Will Local and State Races Advance Climate Progress?<h4>THE CLIMATE HAWKS</h4><p>Under Democratic and Republican leadership alike, Washington has long been a graveyard for strong climate action. But governors can boost or block renewable energy; the Vermont and New Hampshire races are worth watching. Attorneys general can sue fossil fuel companies for lying about climate change; climate hawks are running for the top law enforcement seats in Montana and North Carolina. State legislatures can accelerate or delay climate progress, as the new Democratic majorities in Virginia have shown. Here, races to watch include Pennsylvania, North Carolina, and Colorado.</p><h4>THE CLIMATE POLICY MAKERS</h4><p>Perhaps the most powerful, and most overlooked, climate policy makers are public utility commissions. They control whether pipelines and other energy infrastructure gets built; they regulate whether electric utilities expand solar and energy efficiency or stick with the carbon-heavy status quo. Regulatory capture and outright corruption are not uncommon.</p><p>A prime example is Arizona, where a former two-term commissioner known as the godfather of solar in the state is seeking a comeback. Bill Mundell argues that since Arizona law permits utilities to contribute to commissioners' electoral campaigns, the companies can buy their own regulators. Which may explain why super-sunny Arizona has so little installed solar capacity.</p><p>In South Dakota, Remi Bald Eagle, a Native American U.S. Army veteran, seeks a seat on the South Dakota Public Utilities Commission, which rules on the Standing Rock oil pipeline. And in what <em>HuffPost</em> called "the most important environmental race in the country," Democrat Chrysta Castaneda, who favors phasing out oil production, is running for the Texas Railroad Commission, which despite its name decides what oil, gas, and electric companies in America's leading petro-state can build.</p>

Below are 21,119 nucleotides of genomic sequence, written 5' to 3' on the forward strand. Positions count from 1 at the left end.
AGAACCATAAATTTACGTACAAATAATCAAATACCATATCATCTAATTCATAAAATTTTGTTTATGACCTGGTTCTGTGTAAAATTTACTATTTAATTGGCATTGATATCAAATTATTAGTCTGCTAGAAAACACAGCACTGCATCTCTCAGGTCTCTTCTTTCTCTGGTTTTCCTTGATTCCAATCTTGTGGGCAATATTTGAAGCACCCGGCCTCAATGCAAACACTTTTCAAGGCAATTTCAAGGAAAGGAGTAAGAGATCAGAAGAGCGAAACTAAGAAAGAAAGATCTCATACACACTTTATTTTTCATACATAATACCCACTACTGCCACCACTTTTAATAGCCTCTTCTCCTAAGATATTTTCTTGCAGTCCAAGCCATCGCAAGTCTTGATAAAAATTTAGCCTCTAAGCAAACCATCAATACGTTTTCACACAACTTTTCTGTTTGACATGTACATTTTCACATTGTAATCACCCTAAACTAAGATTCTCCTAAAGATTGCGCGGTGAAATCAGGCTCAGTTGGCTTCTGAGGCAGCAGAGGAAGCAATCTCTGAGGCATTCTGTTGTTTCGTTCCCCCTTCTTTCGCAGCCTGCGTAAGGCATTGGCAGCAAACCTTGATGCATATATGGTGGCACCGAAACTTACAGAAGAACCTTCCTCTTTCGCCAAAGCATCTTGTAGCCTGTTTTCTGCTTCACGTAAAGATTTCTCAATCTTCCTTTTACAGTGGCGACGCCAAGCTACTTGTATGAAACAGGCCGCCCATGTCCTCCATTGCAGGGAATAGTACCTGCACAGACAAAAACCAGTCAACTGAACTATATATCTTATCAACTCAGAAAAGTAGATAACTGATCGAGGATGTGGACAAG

Will the Influencers Usher in a Green New Era?<h4>THE UNCOUNTED</h4><p>The story that goes largely under-reported in every U.S. election is how few Americans vote. In 2016, some 90 million, <a href="https://www.pewresearch.org/politics/2018/08/09/an-examination-of-the-2016-electorate-based-on-validated-voters/" target="_blank" rel="noopener noreferrer">roughly four out of every 10 eligible voters</a>, did not cast a ballot. Attorney Nathaniel Stinnett claims that 10 million of these nonvoters nevertheless identify as environmentalists: They support green policies, even donate to activist groups; they just don't vote. Stinnett's <a href="https://www.environmentalvoter.org/" target="_blank" rel="noopener noreferrer">Environmental Voter Project</a> works to awaken this sleeping giant.</p><h4>THE SUNRISE MOVEMENT</h4><p>Meanwhile, the young climate activists of the <a href="http://www.sunrisemovement.org/" target="_blank" rel="noopener noreferrer">Sunrise Movement</a> are already winning elections with an unabashedly Green New Deal message. More than any other group, Sunrise pushed the Green New Deal into the national political conversation, helping Representative Alexandria Ocasio-Cortez and Senator Ed Markey draft the eponymous congressional resolution. In 2020, Sunrise has helped Green New Deal champions defeat centrists in Democratic primaries, with Markey dealing Representative Joe Kennedy Jr. the first defeat a Kennedy has ever suffered in a Massachusetts election. But can Sunrise also be successful against Republicans in the general elections this fall?</p><h4>THE STARPOWER</h4><p>And an intriguing wild card: celebrity firepower, grassroots activism, and big-bucks marketing have converged behind a campaign to get Latina mothers to vote climate in 2020. Latinos have long been the U.S. demographic most concerned about climate change. Now, <a href="https://votelikeamadre.com/" target="_blank" rel="noopener noreferrer">Vote Like A Madre</a> aims to get 5 million Latina mothers in Florida, Texas, and Arizona to the polls. Jennifer Lopez, Salma Hayak, and Lin-Manuel Miranda are urging mothers to make a "pinky promise" to vote for their kids' climate future in November. Turning out even a quarter of those 5 million voters, though no easy task, could swing the results in three states Trump must win to remain president, which brings us back to the first category, "Will the White House Turn Green?"</p>